In addition to the aforementioned contextual pathways of interest, several individual-level factors may serve as possible downstream mediators and potential targets for clinical intervention.27 Residential segregation has been associated with psychosocial factors,14 health behaviors,16 and cardiometabolic disease,18-20 and subsequently, these factors have been associated with cognitive decline in older populations.21-26 Because many of these factors represent vascular disease or are known to influence vascular disease risk, these data are consistent with our findings with the measure of processing speed (DSST), which is associated with cerebrovascular injury.55 We posit that the association of racial residential segregation with cognitive performance is mediated by complex downstream pathways influencing both contextual risk factors and individual social, psychological, and health-related conditions. Future studies should examine the extent to which these factors mediate this association to identify the most effective targets for intervention. To enhance translation to the clinic, future work should also consider how intervention on these proximal risk factors in late life may mitigate the risk of earlier life exposure to racial residential segregation on cognitive health.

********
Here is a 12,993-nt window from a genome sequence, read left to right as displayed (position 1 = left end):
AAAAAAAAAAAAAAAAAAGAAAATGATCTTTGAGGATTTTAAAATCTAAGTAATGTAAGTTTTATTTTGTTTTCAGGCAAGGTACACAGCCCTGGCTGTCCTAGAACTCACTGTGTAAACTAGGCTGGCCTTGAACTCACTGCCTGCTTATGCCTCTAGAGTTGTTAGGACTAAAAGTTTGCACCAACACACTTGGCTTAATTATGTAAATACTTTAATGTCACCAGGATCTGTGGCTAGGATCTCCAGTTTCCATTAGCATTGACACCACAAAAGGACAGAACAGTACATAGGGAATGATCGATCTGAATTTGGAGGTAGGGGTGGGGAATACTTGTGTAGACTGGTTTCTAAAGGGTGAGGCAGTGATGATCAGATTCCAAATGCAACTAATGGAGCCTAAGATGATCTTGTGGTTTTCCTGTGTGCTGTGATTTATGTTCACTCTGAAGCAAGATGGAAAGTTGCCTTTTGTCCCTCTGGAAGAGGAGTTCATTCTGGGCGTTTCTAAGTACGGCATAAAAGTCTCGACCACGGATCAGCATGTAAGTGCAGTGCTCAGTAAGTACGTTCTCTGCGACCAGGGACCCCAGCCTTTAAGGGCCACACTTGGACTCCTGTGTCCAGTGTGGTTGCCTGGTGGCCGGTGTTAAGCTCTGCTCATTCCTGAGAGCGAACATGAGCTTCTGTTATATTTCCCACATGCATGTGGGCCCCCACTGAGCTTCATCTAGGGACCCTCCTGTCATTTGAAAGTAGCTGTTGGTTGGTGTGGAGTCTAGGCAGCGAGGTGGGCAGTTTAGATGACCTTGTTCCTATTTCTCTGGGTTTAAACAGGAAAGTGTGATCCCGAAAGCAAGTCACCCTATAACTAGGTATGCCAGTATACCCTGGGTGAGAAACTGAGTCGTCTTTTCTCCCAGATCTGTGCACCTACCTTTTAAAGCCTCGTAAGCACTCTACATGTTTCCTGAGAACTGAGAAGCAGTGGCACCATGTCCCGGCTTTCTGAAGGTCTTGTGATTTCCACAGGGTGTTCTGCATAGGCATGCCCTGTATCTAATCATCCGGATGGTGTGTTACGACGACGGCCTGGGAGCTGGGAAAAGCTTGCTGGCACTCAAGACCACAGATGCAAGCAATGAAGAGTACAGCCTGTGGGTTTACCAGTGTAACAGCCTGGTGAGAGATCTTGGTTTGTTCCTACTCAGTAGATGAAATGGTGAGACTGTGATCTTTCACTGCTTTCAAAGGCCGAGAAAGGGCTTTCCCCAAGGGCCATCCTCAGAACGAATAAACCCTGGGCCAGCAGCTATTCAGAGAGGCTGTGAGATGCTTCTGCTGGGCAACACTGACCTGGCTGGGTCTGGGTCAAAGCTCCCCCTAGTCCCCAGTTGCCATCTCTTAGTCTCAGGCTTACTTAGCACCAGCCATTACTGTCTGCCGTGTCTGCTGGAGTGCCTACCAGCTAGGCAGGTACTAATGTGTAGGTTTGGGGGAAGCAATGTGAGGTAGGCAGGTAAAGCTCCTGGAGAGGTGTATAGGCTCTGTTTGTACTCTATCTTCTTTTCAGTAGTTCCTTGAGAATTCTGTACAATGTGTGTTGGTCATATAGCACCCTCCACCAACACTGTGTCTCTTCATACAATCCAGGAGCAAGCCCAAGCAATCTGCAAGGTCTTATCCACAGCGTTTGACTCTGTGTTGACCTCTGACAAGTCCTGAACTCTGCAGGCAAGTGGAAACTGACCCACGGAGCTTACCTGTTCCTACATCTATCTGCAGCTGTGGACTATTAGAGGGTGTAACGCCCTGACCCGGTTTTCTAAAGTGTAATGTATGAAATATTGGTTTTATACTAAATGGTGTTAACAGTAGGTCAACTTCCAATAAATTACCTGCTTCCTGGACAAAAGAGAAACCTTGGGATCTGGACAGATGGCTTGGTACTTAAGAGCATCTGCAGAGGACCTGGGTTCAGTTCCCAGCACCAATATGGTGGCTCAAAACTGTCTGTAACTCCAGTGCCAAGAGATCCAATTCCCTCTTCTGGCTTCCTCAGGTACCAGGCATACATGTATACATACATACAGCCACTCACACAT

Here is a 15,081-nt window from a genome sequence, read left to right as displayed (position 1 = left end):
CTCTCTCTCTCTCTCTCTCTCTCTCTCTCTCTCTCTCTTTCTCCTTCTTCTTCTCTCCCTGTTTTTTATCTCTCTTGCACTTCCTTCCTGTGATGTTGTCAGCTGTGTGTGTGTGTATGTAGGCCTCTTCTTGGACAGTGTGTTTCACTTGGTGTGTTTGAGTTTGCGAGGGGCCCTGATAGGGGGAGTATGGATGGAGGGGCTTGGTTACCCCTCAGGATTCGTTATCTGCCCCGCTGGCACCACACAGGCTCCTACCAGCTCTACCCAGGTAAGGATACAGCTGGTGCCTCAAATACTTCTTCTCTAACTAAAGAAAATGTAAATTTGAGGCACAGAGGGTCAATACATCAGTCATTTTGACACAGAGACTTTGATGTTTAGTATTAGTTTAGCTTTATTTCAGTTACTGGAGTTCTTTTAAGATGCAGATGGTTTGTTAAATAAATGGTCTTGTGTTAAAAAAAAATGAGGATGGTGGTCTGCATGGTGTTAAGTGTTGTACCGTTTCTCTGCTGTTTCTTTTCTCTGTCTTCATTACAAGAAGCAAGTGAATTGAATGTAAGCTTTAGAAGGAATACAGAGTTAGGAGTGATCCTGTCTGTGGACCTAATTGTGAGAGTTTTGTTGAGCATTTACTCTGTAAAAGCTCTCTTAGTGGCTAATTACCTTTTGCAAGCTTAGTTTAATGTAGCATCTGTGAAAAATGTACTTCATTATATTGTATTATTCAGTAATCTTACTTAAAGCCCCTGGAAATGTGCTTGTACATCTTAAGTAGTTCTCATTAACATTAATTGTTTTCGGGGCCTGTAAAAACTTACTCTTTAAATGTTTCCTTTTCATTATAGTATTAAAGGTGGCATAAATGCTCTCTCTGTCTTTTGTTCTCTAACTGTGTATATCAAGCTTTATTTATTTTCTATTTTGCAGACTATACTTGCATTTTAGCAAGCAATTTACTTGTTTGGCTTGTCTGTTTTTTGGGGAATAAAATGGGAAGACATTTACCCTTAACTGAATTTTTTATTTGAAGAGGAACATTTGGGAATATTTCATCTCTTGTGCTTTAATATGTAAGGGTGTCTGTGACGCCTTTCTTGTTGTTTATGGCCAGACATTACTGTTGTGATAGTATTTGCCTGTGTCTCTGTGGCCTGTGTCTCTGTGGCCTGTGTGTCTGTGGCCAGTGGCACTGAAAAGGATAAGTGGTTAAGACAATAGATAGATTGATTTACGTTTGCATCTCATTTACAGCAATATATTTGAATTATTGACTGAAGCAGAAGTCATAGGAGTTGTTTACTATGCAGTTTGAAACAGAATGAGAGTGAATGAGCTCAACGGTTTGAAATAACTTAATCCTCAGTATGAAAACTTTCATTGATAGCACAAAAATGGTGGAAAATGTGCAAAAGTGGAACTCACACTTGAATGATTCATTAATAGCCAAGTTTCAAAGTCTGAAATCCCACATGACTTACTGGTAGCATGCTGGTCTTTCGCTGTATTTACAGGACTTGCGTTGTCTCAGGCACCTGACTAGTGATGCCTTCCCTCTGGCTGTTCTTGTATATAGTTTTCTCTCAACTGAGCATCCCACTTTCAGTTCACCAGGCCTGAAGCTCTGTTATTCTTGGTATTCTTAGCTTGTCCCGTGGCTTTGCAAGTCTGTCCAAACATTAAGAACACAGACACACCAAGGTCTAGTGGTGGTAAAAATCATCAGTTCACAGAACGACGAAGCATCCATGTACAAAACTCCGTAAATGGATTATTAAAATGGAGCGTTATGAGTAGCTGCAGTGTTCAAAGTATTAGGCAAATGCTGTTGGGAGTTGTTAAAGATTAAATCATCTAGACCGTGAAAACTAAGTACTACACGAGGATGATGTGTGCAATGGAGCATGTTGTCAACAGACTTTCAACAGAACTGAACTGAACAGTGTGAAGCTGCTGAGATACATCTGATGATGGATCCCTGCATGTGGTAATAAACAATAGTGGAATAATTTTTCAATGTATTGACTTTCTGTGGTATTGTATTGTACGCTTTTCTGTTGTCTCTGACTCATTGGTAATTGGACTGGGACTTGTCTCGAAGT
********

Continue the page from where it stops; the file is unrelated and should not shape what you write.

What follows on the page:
In this study, we used marginal structural models to account for time-varying confounding and differential censoring across the study period. Assessing the validity of estimates from this model requires a thorough evaluation of several assumptions. First, although the exchangeability assumption cannot be tested pragmatically, we included the most important determinants of segregation and cognitive performance based on previous literature. Second, the consistency assumption is more difficult to fulfill in the context of social exposures.56 We defined segregation using the Gi* statistic and subsequent categorization, which captures the clustering dimension of racial residential segregation. However, measures of other dimensions of segregation may not yield the same associations observed herein. The possible violation of this assumption is further concerning, given other evidence showing that racial residential segregation operationalized by measures other than the Gi* statistic is not associated with cognition.42,43 Furthermore, segregation status is not as well-defined an intervention as other more explicitly defined exposures, such as medication use. Considering the manipulability criterion also aids in assessment of this assumption57; in other words, interventions to treat segregation may occur in many different ways, including policy-level interventions, natural phenomena, and changes in economic or social factors. Residential segregation as we have defined it in this study likely does not meet this criterion; however, future work can aim to examine other definitions of segregation as well as examine downstream, well-defined exposures. Finally, we examined the positivity assumption graphically and did not observe any obvious violations.